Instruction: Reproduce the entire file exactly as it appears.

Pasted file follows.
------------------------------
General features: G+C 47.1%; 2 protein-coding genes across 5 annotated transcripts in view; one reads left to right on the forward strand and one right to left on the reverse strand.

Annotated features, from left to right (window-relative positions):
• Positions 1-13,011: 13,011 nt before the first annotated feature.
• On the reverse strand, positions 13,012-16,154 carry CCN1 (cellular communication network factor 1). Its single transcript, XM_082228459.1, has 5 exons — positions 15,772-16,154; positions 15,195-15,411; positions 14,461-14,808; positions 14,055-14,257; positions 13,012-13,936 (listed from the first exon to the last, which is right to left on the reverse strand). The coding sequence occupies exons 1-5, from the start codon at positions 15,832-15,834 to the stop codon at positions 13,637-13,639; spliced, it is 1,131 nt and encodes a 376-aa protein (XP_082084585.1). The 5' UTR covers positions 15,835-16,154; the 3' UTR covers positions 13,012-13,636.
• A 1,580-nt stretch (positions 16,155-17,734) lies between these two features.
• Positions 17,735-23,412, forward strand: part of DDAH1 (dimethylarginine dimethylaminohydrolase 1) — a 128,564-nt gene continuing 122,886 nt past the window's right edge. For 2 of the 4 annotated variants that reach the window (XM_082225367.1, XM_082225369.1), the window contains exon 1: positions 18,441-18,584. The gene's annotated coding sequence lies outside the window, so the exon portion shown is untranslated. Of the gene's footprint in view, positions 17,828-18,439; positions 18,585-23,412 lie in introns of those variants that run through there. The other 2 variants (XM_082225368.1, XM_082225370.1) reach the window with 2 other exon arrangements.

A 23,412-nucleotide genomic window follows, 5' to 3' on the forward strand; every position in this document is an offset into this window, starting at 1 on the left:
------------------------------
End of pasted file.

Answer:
General features: G+C 47.1%; 2 protein-coding genes across 5 annotated transcripts in view; one reads left to right on the forward strand and one right to left on the reverse strand.

Annotated features, from left to right (window-relative positions):
• Positions 1-13,011: 13,011 nt before the first annotated feature.
• On the reverse strand, positions 13,012-16,154 carry CCN1 (cellular communication network factor 1). Its single transcript, XM_082228459.1, has 5 exons — positions 15,772-16,154; positions 15,195-15,411; positions 14,461-14,808; positions 14,055-14,257; positions 13,012-13,936 (listed from the first exon to the last, which is right to left on the reverse strand). The coding sequence occupies exons 1-5, from the start codon at positions 15,832-15,834 to the stop codon at positions 13,637-13,639; spliced, it is 1,131 nt and encodes a 376-aa protein (XP_082084585.1). The 5' UTR covers positions 15,835-16,154; the 3' UTR covers positions 13,012-13,636.
• A 1,580-nt stretch (positions 16,155-17,734) lies between these two features.
• Positions 17,735-23,412, forward strand: part of DDAH1 (dimethylarginine dimethylaminohydrolase 1) — a 128,564-nt gene continuing 122,886 nt past the window's right edge. For 2 of the 4 annotated variants that reach the window (XM_082225367.1, XM_082225369.1), the window contains exon 1: positions 18,441-18,584. The gene's annotated coding sequence lies outside the window, so the exon portion shown is untranslated. Of the gene's footprint in view, positions 17,828-18,439; positions 18,585-23,412 lie in introns of those variants that run through there. The other 2 variants (XM_082225368.1, XM_082225370.1) reach the window with 2 other exon arrangements.

A 23,412-nucleotide genomic window follows, 5' to 3' on the forward strand; every position in this document is an offset into this window, starting at 1 on the left: